Some character roles never die and any actor will tell you, the phenomenon can be both a blessing and a curse. Notoriety gained for a particular role can either become a calling card for future work, or stereotype the actor out of any future consideration because filmmakers are unfamiliar with his range. The annals of television and cult movie history are crammed with high-profile examples of both.
Then there are actors like Joe Pilato, who has taken his instantly recognizable turn as the unsavory and malicious Captain Rhodes, in George Romero's Day Of The Dead, and turned it into a decades-long career move. The no-nonsense Captain Rhodes, easily the most colorful character in the 1985 film, elevated the theatrically-trained Pilato from bit part obscurity to cult figure. The fact that it was only his third motion picture role, at the time, surprises many.
In truth, the fact that Pilato chose this career path at all comes as a surprise. Born in the Italian section of East Boston to a hardworking Italian family (his father was professional trombonist with the Les Brown Orchestra), Pilato admits that his flair for performing was discovered quite by accident, when he became an alter boy. Still, it wasn't until his college years that he took the big step towards honing his love for performance into a craft. "When I went to college," he says, "I didn't have a thought about acting. I was going to be a lawyer."
Unfortunately, once he got there, he realized that his only points of reference for law were those found on television and film. He realized quickly that he didn't want to be a lawyer, so much as he wanted to PLAY a lawyer. Acting classes followed at Emerson College and Suffolk University, in Boston, and soon he was on stage with such notable troupes as Boston Repertory Theatre, Stage One Theatre Company and Reality Theatre. Though the progression seems almost natural, he still credits both religion and law as his main influences for taking the big leap of faith.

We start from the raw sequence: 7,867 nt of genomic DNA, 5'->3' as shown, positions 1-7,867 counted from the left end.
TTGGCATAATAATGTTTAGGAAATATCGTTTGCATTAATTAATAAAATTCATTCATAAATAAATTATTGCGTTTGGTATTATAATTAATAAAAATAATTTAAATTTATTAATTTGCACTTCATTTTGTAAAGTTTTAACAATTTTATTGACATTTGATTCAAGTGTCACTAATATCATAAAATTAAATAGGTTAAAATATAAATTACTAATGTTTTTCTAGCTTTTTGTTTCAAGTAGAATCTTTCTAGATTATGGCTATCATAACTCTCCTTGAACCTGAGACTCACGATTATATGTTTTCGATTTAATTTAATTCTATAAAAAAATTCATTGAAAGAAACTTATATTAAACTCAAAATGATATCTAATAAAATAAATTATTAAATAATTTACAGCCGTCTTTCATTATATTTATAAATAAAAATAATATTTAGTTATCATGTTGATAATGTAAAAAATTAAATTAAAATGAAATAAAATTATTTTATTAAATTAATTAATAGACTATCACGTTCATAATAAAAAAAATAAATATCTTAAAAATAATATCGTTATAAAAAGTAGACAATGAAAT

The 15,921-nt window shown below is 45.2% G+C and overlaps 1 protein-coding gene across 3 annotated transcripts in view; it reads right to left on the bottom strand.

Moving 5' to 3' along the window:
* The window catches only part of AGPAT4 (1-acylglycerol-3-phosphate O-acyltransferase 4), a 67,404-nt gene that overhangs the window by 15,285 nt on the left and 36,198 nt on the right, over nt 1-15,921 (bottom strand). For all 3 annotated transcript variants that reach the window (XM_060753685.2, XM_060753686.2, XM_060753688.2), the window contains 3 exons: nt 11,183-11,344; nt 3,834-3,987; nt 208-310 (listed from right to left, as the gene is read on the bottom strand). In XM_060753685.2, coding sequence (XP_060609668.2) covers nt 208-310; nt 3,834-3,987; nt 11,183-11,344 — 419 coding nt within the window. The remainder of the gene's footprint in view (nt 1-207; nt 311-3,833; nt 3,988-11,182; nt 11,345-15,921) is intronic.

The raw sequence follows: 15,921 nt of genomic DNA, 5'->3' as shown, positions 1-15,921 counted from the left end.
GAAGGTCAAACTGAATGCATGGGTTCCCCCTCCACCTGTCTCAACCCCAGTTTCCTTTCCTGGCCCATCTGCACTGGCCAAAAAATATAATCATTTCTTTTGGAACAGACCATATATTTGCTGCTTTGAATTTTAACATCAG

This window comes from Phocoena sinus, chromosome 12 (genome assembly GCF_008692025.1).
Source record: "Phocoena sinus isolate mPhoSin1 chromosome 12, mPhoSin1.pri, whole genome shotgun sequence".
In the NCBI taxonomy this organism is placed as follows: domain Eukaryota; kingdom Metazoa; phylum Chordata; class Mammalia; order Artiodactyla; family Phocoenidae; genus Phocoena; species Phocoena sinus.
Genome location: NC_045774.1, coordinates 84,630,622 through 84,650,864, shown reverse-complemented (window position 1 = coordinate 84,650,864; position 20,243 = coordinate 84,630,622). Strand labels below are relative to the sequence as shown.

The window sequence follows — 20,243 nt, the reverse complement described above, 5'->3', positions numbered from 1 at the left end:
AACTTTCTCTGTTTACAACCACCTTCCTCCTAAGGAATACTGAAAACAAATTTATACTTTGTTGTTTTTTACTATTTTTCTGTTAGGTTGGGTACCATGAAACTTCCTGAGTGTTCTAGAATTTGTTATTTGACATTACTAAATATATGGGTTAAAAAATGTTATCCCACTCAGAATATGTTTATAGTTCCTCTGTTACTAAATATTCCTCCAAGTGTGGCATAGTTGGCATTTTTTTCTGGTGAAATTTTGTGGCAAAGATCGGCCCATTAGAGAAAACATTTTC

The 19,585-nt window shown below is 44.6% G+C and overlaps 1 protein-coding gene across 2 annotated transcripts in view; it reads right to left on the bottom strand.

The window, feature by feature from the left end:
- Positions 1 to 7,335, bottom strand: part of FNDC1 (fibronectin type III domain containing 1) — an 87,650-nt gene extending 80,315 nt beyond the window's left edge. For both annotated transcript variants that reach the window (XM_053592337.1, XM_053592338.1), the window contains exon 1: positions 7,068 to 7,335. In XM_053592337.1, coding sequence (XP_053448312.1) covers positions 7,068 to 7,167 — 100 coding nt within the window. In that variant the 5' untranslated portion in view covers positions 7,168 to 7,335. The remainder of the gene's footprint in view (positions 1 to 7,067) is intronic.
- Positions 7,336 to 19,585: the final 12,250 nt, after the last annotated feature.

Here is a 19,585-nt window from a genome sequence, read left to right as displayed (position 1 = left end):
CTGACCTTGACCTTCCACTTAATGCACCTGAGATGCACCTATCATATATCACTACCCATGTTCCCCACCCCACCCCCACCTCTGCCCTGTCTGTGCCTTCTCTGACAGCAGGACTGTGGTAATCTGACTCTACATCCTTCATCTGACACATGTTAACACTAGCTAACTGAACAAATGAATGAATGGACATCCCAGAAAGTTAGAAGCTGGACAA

Savagely bitten by the acting bug, the fledgling actor made his way to New York City, where he was an original member of the Working Theatre, studying with such luminaries as Joe Chalkin, Kristin Linklatter and Peter Kass. It was while in New York that he also began his collaboration with Jersey Growtowski's Polish Laboratory Theatre. In the late 70s, Pilato relocated to Pittsburgh, where he was a resident actor with the Pittsburgh Public Theatre and the Three Rivers Shakespeare Festival. He also picked up a few gigs as an acting coach at local colleges.
His career took an upswing when he became a member of the Pittsburgh Film Family and consequently met the Godfather of cult cinema, George A. Romero. As odd as it may seem for a theatrically trained actor to pair up with a filmmaker of Romero's stature, the match appeared to be a heavenly one. Pilato's first role, a small part in Dawn Of The Dead (as a police officer), led to yet another small part in Knight Riders (as a disgruntled fair worker), alongside Ed Harris, followed closely by his signature role as Captain Rhodes in Day Of The Dead. In fact, it's his memorable death scene that really grabbed the attention of fans. Not surprisingly, it was Pilato himself who introduced the notion that if Rhodes was going to succumb to the zombie menace, he wouldn't do so quietly. That blood-and-guts-spewing delivery of his final line, "Choke on 'em!" will live on in annals of cult movie history for as long as such annals exist.